• In that case, the periods referred to in point (4) above shall commence from the date of introduction of the last imported hatching egg and the measures as provided for in that point shall apply.

  1. Consignments imported from third countries must be accompanied by the relevant health certificate, which conforms to the model laid down in Commission Regulation (EC) No 798/2008 and which is signed by an official veterinarian or inspector of the veterinary authority in the country of origin.

  2. HEP: Model veterinary certificate for hatching eggs of poultry (non-ratites)

  3. HER: Model veterinary certificate for hatching eggs of ratites

  4. LT20: Model veterinary certificate for single consignments of less than 20 units of poultry other than ratites, hatching eggs and day-old chicks.

  5. The certificate shall:
    • Be issued on the day of loading for consignment to the Member State of destination
    • Be drawn up in the official language or languages of the Member State of destination
    • Accompany the consignment in the original
    • Attest to the fact that the poultry satisfy the requirements of this Directive and those adopted pursuant to this Directive with regard to importation from third countries
    • Be valid for five days
    • Consist of a single sheet
    • Be made out for a single consignee
    • Bear a stamp and a signature of a different colour from that of the certificate

  6. In the case of New Zealand for which full equivalence has been agreed, animals must be accompanied by the model health certificate provided for in Annex 1 of Decision 2015/1901.

1. Consignments of hatching eggs entering the EU must be inspected at an EU-approved Border Control Post (BCP) where Member States' official veterinarians ensure they fulfil all the requirements provided for in EU legislation.

2. The operator responsible for the consignment must give the BCP at the intended point of entry advance notification of the arrival of the consignment.

3. There is a required minimum pre-notification notice period of at least 24 hours’ notice in advance of the consignment’s arrival.

4. Failure to submit correct documentation within this timeline may result in significant delays in the consignment being processed through the Border Control Post.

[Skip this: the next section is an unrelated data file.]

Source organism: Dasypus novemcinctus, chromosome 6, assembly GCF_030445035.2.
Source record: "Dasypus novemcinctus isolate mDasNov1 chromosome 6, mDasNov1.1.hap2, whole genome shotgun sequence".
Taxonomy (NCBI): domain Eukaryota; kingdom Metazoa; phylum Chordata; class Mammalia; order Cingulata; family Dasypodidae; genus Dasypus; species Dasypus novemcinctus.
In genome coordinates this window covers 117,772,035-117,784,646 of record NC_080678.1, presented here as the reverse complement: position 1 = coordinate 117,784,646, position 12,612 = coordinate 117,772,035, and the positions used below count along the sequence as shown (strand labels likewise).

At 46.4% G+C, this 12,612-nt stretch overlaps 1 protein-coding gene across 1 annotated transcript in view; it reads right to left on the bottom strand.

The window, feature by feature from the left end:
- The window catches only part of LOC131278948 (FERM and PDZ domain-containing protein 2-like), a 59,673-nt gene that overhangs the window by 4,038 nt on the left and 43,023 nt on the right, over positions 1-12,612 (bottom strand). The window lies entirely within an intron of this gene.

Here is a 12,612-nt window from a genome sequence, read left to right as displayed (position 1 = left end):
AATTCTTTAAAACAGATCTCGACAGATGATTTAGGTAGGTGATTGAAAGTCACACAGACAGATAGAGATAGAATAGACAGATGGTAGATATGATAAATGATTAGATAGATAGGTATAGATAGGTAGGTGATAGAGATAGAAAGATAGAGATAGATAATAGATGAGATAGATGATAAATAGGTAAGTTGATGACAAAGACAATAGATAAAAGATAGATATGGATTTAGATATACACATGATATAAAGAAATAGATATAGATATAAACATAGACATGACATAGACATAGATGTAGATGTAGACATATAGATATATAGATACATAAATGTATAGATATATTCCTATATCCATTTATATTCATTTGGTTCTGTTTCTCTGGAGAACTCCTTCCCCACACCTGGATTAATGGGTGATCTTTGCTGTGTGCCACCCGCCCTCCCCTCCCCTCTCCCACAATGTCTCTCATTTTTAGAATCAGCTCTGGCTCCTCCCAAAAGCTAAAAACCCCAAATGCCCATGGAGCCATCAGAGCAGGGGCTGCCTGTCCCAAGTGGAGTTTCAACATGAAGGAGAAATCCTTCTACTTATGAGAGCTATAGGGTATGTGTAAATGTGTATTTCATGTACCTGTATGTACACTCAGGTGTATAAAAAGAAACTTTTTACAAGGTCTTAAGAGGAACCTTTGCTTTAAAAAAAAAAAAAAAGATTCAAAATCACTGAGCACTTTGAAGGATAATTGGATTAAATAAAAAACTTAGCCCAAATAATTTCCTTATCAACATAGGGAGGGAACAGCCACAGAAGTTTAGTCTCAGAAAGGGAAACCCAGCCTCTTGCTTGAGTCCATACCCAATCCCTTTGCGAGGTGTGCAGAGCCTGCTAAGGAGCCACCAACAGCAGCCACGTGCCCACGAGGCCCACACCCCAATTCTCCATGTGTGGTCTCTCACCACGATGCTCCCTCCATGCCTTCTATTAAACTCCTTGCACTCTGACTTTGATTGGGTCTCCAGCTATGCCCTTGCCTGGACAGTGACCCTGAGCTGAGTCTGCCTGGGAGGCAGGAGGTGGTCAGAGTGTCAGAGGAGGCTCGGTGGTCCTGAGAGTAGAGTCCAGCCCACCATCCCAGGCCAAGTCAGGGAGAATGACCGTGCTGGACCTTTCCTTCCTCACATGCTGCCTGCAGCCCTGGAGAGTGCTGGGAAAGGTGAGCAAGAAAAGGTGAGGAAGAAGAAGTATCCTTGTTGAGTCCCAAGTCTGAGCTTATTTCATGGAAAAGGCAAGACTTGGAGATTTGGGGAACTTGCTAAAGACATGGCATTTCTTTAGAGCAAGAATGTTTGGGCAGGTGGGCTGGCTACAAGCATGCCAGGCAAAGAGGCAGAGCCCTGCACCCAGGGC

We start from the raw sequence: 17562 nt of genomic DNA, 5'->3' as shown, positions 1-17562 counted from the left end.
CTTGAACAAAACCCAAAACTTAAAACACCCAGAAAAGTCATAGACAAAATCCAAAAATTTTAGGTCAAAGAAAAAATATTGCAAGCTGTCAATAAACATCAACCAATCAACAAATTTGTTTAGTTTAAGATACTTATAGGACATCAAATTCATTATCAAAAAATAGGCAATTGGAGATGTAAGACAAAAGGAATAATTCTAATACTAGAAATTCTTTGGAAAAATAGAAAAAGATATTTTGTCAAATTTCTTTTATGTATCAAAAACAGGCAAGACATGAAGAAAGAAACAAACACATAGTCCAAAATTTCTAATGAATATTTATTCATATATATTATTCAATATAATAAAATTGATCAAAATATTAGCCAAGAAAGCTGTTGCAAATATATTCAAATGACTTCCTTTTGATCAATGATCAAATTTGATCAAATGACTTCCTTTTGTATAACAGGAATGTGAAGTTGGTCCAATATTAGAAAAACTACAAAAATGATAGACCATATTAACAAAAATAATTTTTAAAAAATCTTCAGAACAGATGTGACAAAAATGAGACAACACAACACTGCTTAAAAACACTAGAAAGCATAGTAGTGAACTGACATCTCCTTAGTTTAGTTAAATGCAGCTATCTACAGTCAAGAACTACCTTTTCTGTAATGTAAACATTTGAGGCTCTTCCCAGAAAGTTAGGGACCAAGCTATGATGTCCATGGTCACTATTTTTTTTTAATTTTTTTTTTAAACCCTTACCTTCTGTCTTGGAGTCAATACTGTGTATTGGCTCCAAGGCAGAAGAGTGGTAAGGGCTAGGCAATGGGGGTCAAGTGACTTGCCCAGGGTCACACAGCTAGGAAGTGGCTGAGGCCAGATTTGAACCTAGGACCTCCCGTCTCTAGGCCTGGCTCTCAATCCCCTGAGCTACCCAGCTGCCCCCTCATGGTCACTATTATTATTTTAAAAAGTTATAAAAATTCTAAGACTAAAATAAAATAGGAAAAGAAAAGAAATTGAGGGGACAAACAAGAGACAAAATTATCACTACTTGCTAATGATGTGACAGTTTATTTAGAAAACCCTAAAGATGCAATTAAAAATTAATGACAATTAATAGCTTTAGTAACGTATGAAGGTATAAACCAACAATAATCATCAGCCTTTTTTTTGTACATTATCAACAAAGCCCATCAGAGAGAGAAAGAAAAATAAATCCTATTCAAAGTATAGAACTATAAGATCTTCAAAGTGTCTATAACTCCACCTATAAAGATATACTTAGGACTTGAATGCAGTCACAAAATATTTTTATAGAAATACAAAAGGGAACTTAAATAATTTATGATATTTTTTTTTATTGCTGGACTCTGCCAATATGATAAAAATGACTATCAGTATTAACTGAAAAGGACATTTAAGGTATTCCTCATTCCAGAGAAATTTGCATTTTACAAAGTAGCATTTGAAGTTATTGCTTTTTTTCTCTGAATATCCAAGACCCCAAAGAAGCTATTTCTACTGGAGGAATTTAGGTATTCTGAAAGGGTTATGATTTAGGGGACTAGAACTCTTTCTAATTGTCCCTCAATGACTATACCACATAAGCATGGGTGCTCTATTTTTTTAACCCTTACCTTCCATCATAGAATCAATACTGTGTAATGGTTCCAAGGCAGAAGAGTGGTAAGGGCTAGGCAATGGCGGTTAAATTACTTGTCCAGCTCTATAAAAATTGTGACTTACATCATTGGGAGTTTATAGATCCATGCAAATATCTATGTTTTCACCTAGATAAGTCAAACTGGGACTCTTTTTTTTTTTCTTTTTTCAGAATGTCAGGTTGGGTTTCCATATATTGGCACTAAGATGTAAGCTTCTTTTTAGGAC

5. Pre-notification is given by the submission of Part 1 of the Common Health Entry Document (CHED-P), as is laid down in Commission Implementing Regulation (EC) No. 2019/1715, through the online TRACES NT system.

6. Other supporting documentation associated with the consignment should be submitted at this time as well - such as the health certificate, invoice, packing list, bill etc.

  1. Providing all the documentation has been submitted correctly and within the correct timeframes, a large proportion of the documentary check can be commenced in advance of the consignment’s arrival. This includes examination of the veterinary certificate and other documents accompanying a consignment.
    • Please note the original hard copy of the health certificate must travel with the consignment, and will be checked and held at the BCP at the point of entry into the EU.
  1. Provided all is in order with the documentary check, the consignment will then be subject to an identity check at the BCP to ensure it identifies with the consignment that was declared in the documentation.
  1. A proportion of consignments will be selected for a full physical inspection with/without sampling as appropriate.
  1. Upon satisfactory completion of the required checks, the decision is entered in Part 2 of the CHED which must accompany the consignment to the first place of destination referred to in the CHED.
  1. If the consignment does not meet the import requirements, the consignment may be rejected and either re-exported or destroyed.